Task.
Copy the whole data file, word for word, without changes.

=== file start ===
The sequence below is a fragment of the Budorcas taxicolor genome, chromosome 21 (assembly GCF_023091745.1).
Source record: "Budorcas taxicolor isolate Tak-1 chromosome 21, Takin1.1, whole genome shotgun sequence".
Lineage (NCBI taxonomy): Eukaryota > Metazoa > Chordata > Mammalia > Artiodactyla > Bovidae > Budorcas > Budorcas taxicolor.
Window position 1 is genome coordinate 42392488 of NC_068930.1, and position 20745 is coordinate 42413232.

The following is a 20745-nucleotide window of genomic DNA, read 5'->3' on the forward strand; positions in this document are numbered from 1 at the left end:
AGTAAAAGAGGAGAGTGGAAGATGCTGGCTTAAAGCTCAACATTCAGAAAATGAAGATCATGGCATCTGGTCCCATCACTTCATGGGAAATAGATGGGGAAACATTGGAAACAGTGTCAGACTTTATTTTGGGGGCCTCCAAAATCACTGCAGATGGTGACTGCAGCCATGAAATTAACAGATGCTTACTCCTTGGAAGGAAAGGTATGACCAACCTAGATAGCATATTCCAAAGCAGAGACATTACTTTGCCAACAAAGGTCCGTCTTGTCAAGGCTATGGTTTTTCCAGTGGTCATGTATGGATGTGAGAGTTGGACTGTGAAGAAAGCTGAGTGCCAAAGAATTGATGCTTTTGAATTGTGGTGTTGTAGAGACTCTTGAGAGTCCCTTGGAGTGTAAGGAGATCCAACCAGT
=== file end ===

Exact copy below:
The sequence below is a fragment of the Budorcas taxicolor genome, chromosome 21 (assembly GCF_023091745.1).
Source record: "Budorcas taxicolor isolate Tak-1 chromosome 21, Takin1.1, whole genome shotgun sequence".
Lineage (NCBI taxonomy): Eukaryota > Metazoa > Chordata > Mammalia > Artiodactyla > Bovidae > Budorcas > Budorcas taxicolor.
Window position 1 is genome coordinate 42392488 of NC_068930.1, and position 20745 is coordinate 42413232.

The following is a 20745-nucleotide window of genomic DNA, read 5'->3' on the forward strand; positions in this document are numbered from 1 at the left end:
AGTAAAAGAGGAGAGTGGAAGATGCTGGCTTAAAGCTCAACATTCAGAAAATGAAGATCATGGCATCTGGTCCCATCACTTCATGGGAAATAGATGGGGAAACATTGGAAACAGTGTCAGACTTTATTTTGGGGGCCTCCAAAATCACTGCAGATGGTGACTGCAGCCATGAAATTAACAGATGCTTACTCCTTGGAAGGAAAGGTATGACCAACCTAGATAGCATATTCCAAAGCAGAGACATTACTTTGCCAACAAAGGTCCGTCTTGTCAAGGCTATGGTTTTTCCAGTGGTCATGTATGGATGTGAGAGTTGGACTGTGAAGAAAGCTGAGTGCCAAAGAATTGATGCTTTTGAATTGTGGTGTTGTAGAGACTCTTGAGAGTCCCTTGGAGTGTAAGGAGATCCAACCAGT